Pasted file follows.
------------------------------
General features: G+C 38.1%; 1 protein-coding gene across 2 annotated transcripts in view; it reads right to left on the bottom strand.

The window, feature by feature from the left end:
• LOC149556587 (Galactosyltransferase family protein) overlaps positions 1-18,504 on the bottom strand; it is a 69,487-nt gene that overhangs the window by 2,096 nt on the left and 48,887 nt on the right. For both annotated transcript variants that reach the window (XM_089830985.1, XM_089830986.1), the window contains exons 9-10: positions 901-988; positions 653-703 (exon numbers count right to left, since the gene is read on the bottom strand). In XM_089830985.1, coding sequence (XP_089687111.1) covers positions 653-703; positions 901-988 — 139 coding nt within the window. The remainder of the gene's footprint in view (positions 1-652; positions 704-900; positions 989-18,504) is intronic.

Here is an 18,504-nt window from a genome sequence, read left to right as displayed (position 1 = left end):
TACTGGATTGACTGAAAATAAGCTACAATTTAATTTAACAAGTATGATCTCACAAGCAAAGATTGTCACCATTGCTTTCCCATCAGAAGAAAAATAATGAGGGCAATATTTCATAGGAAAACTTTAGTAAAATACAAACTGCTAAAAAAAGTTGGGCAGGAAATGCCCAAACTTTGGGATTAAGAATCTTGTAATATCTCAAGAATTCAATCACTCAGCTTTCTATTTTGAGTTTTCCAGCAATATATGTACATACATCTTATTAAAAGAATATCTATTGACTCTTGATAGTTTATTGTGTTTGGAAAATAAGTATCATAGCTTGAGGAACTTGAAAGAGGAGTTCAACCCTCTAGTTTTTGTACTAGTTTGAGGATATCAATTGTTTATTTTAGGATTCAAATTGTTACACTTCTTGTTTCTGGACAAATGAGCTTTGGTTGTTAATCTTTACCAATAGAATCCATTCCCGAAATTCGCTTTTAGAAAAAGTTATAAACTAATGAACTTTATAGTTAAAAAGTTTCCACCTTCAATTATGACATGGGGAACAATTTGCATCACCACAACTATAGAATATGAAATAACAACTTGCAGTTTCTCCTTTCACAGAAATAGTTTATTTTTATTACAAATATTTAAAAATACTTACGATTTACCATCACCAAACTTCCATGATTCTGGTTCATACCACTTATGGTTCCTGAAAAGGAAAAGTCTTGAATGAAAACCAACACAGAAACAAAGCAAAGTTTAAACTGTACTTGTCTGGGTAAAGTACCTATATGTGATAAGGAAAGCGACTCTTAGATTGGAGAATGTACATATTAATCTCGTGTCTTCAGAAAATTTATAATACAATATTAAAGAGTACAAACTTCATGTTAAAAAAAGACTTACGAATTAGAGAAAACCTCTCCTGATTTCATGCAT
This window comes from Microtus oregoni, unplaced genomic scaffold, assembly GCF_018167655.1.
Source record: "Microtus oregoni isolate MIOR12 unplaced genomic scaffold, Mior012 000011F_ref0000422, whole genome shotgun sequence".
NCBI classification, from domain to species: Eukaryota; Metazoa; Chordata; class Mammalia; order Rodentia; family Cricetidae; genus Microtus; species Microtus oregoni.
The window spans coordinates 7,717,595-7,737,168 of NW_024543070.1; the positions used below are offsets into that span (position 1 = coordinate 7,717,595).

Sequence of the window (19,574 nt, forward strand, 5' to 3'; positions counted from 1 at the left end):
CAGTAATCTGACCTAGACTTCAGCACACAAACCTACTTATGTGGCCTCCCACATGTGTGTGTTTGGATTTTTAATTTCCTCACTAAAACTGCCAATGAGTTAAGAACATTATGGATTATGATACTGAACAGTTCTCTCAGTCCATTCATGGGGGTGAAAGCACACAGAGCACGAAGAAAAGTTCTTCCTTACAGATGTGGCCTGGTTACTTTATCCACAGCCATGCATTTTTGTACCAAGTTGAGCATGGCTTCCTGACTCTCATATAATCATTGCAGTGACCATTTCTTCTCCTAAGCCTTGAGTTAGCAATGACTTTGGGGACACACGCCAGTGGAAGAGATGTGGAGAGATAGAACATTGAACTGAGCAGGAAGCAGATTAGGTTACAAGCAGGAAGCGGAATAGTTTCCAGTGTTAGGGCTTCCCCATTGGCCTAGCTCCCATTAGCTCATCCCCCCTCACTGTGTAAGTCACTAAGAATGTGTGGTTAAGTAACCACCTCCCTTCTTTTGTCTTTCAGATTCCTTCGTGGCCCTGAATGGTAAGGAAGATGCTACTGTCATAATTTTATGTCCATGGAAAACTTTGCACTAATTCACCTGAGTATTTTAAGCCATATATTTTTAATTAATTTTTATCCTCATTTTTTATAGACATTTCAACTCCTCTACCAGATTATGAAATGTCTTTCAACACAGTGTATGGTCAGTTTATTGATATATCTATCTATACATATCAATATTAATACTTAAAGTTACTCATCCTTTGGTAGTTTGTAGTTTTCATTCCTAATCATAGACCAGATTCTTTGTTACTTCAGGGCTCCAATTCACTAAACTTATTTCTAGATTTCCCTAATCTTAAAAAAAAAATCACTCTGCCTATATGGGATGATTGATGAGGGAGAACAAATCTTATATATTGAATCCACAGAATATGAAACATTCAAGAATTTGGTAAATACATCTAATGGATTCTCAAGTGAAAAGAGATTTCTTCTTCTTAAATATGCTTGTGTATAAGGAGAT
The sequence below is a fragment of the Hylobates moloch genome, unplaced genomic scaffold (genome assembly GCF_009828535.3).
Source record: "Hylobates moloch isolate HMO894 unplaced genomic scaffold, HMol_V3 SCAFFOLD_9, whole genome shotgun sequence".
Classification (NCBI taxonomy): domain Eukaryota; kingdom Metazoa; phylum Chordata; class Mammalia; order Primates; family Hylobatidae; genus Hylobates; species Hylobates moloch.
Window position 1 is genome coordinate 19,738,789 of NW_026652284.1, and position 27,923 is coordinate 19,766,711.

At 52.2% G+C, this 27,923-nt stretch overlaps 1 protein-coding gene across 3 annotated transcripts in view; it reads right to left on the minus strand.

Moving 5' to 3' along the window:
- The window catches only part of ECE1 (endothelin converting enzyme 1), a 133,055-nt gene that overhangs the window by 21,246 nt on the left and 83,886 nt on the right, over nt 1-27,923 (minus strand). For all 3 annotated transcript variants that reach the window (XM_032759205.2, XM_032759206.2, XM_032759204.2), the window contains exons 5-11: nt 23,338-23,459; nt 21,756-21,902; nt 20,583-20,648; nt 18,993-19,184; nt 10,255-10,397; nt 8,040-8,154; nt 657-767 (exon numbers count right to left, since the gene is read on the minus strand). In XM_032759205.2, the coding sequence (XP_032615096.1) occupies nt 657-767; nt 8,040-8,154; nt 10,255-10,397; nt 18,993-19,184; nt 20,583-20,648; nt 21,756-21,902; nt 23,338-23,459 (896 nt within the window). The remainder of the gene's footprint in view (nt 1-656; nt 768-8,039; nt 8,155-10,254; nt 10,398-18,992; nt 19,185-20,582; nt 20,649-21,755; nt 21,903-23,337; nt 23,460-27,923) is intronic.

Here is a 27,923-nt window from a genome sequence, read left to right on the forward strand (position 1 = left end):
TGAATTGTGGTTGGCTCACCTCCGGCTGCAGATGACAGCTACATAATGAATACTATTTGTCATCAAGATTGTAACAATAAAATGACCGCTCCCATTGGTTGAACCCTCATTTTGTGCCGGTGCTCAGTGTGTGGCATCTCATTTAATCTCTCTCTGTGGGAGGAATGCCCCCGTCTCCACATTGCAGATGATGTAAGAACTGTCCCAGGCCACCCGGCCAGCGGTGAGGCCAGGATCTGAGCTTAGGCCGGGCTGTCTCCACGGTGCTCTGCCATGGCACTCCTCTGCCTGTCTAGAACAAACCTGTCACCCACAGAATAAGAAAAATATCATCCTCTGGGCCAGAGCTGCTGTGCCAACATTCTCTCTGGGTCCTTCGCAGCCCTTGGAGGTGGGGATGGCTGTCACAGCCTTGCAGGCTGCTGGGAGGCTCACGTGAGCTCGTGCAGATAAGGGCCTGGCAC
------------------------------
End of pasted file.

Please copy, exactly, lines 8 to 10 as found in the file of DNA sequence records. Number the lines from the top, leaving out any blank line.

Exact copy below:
NCBI classification, from domain to species: Eukaryota; Metazoa; Chordata; class Mammalia; order Rodentia; family Cricetidae; genus Microtus; species Microtus oregoni.
The window spans coordinates 7,717,595-7,737,168 of NW_024543070.1; the positions used below are offsets into that span (position 1 = coordinate 7,717,595).

Sequence of the window (19,574 nt, forward strand, 5' to 3'; positions counted from 1 at the left end):